Course number: PSPP704
Language of instruction: English
Credits: 3 ECTS
Contact Hours: 22
Term: Fall 2015, Spring 2016
Course meeting times: Will be updated
Course meeting place: Will be updated
Professor:Mgr. Lucie Kalkusová
Contact Information: firstname.lastname@example.org
Office address: D125
Office hours: Will be updated
The objective of this course is to provide theoretical understanding and to develop practical skills in climbing. After completing practical seminars, students will have learned essential knots, and how to belay and climb at the position of first or second on the rope. They will acquire substantial climbing skills, so as to be able to climb well and safely on an artificial wall. The theoretical lectures include a brief history of Czech and worldwide climbing and mountaineering; information about equipment and materials, climbing disciplines and grading systems; and the use of climbing in schools and in commercial, therapeutic and educational programs.
The main goal of this course is to learn how to climb safely on a climbing wall. The students will know how to climb first and second on the rope and how to belay both of these positions. They will learn how to use climbing equipment correctly. They will also acquire the theoretical background connected with this sport and learn how to use climbing in different kinds of programs.
Methods of Instruction
Mostly practical seminars held on an artificial wall.
Theoretical lectures using PowerPoint presentations and class debates.
Two fieldtrips – to one of the biggest climbing centers in Prague and to Divoká Šárka – a nature reservation near the faculty offering bouldering possibilities.
Assessment and Final Grade
1. Assessment Type 1: Essay on one of the recommended topics 25%
2. Assessment Type 2: Climbing and belaying 40%
3. Assessment Type 3: Tying knots 20%
4. Assessment Type 4: Participation in sessions 10%
Marking scheme assessment PG 1-4 (1 = excellent; 4 = fail)
Students are required to submit an essay (1,000 words) on one of the recommended topics.
Students should refer to at least 5 sources, and use their own arguments and searches in the internet databases.
Climbing and belaying
Students must learn how to belay and climb at the position of first or second on the rope – then they will climb two routes each.
Tying the knots
The students will be tested in tying knots – double eight knot, double bowline, clove hitch, Prusik knot.
Engagement in pair work and groupwork, and willingness to interact effectively both in practical and theoretical lessons.
Attendance is mandatory.
Session 1: Introduction to the class – theory
Course requirements and assessment. Climbing equipment and materials – theory.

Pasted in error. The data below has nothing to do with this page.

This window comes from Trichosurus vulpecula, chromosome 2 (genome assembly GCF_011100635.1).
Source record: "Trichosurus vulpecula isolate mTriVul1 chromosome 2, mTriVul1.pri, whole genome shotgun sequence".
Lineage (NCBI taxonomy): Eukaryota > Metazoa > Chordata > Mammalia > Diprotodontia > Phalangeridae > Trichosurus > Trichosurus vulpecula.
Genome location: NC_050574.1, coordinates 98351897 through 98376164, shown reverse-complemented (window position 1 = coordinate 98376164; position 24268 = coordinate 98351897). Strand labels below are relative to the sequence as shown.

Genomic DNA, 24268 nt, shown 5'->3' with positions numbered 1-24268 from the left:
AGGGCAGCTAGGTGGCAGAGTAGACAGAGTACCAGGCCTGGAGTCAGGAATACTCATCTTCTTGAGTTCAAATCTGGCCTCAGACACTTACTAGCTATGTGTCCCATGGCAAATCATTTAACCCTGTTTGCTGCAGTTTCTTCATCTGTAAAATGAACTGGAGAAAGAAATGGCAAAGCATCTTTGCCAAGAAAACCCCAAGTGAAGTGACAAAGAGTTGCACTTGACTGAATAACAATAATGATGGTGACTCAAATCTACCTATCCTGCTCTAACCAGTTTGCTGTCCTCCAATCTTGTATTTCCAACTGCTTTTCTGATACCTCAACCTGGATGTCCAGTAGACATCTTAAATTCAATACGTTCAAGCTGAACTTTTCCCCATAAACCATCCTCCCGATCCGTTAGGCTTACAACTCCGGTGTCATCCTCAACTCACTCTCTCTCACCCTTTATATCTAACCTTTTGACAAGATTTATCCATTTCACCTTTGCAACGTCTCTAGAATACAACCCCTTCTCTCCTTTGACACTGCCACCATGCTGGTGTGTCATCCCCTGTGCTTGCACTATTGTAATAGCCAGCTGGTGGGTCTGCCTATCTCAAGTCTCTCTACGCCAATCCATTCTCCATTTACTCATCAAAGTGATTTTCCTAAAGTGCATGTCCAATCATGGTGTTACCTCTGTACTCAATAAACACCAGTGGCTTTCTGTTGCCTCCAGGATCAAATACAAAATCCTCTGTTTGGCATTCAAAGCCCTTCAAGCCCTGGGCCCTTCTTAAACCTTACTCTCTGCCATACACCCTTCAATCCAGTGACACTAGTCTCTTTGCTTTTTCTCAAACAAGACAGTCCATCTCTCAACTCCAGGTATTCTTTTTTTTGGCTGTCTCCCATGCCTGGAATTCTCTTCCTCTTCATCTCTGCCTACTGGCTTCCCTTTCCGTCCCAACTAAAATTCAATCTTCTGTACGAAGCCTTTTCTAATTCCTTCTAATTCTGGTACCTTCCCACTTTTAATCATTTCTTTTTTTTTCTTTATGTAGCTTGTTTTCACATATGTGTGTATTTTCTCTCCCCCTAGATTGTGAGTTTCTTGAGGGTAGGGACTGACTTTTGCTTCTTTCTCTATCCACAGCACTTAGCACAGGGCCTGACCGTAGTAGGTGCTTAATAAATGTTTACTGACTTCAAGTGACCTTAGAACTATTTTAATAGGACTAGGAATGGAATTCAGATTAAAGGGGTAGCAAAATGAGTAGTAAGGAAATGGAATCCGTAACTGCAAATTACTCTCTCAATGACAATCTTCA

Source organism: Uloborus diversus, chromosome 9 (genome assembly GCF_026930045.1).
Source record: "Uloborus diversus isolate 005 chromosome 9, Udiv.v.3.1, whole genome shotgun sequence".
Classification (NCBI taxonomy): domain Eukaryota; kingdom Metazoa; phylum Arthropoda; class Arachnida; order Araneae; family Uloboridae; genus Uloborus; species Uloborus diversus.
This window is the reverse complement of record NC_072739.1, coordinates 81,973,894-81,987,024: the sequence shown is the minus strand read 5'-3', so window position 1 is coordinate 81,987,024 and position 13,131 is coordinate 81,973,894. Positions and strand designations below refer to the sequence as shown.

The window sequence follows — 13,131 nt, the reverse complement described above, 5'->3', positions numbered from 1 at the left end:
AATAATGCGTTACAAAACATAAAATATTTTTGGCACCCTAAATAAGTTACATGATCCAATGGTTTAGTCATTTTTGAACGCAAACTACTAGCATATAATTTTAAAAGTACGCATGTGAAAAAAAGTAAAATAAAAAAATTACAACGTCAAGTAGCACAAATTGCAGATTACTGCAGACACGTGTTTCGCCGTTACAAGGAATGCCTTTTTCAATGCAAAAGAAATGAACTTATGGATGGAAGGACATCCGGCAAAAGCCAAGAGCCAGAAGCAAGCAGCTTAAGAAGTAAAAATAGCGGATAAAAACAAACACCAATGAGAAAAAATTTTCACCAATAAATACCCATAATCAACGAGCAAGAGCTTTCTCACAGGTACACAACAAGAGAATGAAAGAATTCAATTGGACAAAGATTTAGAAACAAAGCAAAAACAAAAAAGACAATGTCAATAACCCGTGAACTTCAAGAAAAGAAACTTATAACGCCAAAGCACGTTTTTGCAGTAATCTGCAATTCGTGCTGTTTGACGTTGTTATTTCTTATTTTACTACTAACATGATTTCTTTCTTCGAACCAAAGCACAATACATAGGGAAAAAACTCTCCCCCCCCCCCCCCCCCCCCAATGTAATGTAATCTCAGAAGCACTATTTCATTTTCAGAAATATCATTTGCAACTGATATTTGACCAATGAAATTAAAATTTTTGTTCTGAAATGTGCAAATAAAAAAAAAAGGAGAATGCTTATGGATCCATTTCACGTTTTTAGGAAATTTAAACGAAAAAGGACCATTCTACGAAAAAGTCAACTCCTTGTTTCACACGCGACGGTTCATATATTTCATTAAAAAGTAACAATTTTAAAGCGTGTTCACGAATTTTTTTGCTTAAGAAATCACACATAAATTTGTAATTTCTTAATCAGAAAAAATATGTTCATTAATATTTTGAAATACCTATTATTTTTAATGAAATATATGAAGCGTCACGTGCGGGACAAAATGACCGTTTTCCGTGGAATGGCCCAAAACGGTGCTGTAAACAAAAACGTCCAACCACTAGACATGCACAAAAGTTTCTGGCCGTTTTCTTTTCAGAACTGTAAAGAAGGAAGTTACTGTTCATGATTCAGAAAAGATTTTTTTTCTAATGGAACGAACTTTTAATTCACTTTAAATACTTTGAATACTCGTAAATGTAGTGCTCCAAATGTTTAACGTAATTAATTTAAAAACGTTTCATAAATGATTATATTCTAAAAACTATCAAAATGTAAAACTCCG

Session 2: Basics of climbing
Safety, basic terminology. Bouldering. Basics of climbing movement. Knots.
Session 3: Bouldering in natural terrain*
Field trip to Divoká Šárka.
Session 4: Top rope climbing
Introduction to top rope climbing and belaying – the position of second on the rope. Response to commands, lowering.
Session 5: Climbing technique
Training in climbing technique, accent on safe belaying and cooperation of the pair.
Session 6: History of climbing, climbing disciplines – theory
History of Czech and worldwide climbing and mountaineering. Climbing disciplines and grading systems.
Session 7: Lead climbing
Leading, belaying the leader – the position of first on the rope. Knots.
Session 8: Climbing in educational process – theory
The use of climbing in schools and in commercial, therapeutic and educational programs.
Session 9: Practice of leading
Training in the technique.
Session 10: Fieldtrip – Bigwall climbing center
Visit to a different climbing wall.
Session 11: Practice of climbing skills learned
Cox, S. and Fulsaas, K. (2003). Mountaineering: the freedom of the hills. Seattle, WA: Mountaineers Books.
Green, S. (2013). All about Indoor Climbing: Learn How to Climb in a Rock Gym. [online].[cit. 2013-07-09]. Available from: http://climbing.about.com/od/cliimbingtechniques/a/All-About-Indoor-Climbing.htm.
Hörst, E. and Hörst, E. (2008). Training for climbing: the definitive guide to improving your performance. Guilford, Conn.: Falcon.
International Mountaineering And Climbing Federation. (2007). Comparison between UIAA grades and other grading systems [online]. Last revision 13th of March 2011 [cit. 2012-03-14]. Available from: http://www.theuiaa.org/standards.html
Smith, P. (2009). Climbing games: challenge and train your hands, feet, body and brain with over 120 activities. Caernarfon: Pesda Press.
*The exact time of this session is subject to change, depending on the weather conditions.